Mayo Clinic researchers identify genes fueling neuroblastoma spread
For the first time, Mayo Clinic researchers and colleagues present data on how nervous system tumors, called neuroblastomas, spread. Their paper, published in Cancer Cell, clarifies the relationship between two genes that fuel the aggressive spread of neuroblastomas. (2017-08-31)

Proton therapy shows efficacy, low toxicity in large cohort of children with high-risk neuroblastoma
Researchers from Children's Hospital of Philadelphia (CHOP) and the Perelman School of Medicine at the University of Pennsylvania analyzed the largest cohort to date of pediatric patients with high-risk neuroblastoma treated with proton radiation therapy (PRT), finding both that proton therapy was effective at reducing tumors and demonstrated minimal toxicity to surrounding organs. (2019-04-09)

A step forward in the struggle against neuroblastoma, a type of childhood cancer
A protein called CD44 makes it possible to identify the population of mother cells that are responsible for the aggressive nature and low survival rate of neuroblastoma, a type of childhood cancer that mainly affects children of two and three years old. (2019-11-27)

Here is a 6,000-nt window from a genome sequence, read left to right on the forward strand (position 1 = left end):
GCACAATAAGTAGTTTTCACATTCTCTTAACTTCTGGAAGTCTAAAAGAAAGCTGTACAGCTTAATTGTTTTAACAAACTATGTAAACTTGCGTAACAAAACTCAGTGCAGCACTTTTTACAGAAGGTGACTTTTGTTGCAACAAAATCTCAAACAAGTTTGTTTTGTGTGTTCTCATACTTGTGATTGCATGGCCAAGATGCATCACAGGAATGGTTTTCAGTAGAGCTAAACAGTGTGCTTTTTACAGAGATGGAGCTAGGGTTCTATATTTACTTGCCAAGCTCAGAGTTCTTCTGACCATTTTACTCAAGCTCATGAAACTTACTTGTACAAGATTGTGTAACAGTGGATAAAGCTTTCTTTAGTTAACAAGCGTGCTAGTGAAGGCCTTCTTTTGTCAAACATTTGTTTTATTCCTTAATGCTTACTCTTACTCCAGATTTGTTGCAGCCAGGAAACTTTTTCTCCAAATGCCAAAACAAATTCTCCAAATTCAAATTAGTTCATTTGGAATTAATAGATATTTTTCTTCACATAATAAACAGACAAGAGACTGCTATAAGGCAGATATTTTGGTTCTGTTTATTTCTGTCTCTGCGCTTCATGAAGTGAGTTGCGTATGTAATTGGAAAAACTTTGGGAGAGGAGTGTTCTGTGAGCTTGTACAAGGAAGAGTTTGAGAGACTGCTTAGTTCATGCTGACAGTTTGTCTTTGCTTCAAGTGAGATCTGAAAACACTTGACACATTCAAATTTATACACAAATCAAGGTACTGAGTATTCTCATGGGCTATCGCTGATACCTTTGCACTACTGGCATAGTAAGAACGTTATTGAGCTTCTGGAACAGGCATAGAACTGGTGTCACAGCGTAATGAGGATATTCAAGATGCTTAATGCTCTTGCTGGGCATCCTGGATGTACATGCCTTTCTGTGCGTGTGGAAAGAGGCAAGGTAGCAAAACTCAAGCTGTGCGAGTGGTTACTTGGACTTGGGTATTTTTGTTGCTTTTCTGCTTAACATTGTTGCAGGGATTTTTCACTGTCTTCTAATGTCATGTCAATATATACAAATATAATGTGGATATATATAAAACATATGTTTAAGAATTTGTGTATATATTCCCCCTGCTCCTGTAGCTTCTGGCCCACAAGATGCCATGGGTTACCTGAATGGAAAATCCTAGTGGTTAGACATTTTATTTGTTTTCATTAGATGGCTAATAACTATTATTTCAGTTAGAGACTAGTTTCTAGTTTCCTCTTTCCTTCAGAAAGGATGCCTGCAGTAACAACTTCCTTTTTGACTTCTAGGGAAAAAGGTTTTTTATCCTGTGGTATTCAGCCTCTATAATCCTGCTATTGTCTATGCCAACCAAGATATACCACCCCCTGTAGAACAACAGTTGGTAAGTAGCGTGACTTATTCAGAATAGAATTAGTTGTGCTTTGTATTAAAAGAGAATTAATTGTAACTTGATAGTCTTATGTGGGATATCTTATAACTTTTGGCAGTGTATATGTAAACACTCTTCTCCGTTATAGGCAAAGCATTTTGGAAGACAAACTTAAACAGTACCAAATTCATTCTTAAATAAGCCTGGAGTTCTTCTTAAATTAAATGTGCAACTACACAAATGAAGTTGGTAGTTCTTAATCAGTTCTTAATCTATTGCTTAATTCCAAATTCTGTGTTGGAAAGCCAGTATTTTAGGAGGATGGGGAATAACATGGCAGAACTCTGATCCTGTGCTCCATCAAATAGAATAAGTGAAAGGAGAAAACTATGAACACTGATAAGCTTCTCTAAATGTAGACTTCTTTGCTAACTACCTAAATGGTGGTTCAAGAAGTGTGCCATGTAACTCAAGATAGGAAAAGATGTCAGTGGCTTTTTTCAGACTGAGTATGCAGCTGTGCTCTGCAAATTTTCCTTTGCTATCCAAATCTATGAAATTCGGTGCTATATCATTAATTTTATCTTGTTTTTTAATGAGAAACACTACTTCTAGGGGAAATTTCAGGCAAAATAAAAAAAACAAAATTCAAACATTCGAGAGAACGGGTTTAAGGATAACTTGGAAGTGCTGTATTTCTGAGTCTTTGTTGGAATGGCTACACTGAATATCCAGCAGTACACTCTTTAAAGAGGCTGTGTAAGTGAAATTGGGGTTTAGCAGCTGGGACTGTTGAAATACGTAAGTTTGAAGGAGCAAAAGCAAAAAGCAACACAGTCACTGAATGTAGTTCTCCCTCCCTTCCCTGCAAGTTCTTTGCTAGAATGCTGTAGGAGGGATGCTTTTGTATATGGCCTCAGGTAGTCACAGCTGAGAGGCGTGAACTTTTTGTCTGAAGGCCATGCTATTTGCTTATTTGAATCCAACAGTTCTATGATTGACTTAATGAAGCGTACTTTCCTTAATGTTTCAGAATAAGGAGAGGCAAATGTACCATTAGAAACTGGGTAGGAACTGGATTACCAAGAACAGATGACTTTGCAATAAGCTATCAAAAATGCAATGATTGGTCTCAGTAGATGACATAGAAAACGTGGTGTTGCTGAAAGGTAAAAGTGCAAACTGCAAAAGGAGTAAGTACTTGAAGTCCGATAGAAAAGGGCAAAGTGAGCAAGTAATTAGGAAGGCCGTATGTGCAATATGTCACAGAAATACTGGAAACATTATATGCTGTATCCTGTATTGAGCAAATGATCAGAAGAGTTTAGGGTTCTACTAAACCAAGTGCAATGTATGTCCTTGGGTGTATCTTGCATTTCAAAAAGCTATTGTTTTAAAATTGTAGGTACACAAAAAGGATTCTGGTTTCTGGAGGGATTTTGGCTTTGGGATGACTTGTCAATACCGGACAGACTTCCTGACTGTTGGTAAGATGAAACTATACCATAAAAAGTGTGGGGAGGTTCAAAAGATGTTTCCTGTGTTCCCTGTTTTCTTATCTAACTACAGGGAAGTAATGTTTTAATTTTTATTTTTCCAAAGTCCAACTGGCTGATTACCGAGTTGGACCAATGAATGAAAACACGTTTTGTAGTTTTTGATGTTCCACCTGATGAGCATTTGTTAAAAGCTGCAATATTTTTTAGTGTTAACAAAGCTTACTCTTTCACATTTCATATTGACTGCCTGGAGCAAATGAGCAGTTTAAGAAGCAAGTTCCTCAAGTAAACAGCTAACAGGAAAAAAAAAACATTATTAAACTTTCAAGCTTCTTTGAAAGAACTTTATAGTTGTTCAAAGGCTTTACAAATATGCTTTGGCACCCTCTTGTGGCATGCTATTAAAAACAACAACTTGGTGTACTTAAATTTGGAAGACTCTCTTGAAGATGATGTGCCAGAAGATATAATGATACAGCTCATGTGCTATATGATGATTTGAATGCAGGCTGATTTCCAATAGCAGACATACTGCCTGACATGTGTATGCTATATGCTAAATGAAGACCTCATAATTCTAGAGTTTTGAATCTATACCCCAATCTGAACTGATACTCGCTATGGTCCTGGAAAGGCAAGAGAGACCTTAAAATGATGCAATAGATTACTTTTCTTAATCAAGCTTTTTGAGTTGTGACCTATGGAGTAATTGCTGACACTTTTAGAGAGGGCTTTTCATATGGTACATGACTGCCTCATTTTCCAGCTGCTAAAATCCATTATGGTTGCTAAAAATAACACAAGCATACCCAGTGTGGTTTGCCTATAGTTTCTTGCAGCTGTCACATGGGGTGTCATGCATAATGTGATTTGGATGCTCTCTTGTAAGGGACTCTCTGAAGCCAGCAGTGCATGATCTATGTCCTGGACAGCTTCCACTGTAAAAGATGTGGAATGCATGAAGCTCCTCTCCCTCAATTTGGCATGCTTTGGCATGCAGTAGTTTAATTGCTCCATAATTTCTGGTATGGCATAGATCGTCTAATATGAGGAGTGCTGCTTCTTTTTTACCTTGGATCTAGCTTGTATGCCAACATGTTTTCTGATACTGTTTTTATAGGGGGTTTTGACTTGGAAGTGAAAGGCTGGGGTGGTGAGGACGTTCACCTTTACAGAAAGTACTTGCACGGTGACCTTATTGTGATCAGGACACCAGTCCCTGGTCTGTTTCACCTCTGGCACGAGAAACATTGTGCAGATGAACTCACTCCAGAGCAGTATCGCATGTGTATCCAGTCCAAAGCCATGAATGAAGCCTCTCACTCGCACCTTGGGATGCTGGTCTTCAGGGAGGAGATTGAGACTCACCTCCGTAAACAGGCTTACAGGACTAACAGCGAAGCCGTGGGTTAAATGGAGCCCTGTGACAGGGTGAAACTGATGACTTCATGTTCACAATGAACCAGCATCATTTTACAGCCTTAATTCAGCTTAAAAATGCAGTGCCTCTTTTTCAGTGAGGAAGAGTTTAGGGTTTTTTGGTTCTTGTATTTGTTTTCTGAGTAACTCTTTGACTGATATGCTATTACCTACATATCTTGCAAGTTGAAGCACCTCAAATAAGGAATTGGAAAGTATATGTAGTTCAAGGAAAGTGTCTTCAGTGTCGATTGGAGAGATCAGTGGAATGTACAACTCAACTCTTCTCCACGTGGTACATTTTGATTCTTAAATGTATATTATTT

Breakthrough in generating embryonic cells that are critical for human health
Critical for human development and health, neural crest cells arise early in the development of vertebrates. They migrate extensively inside the embryo, and differentiate to give rise to a wide array of diverse derivatives. Accessing these cells, however, is difficult. Work done by a research team led by a UC Riverside biomedical scientist now provides a fast, simple and cost-effective method to generate neural crest cells, facilitating research in basic sciences and clinical applications alike. (2016-02-03)

New model for predicting neuroblastoma outcomes incorporates early developmental signals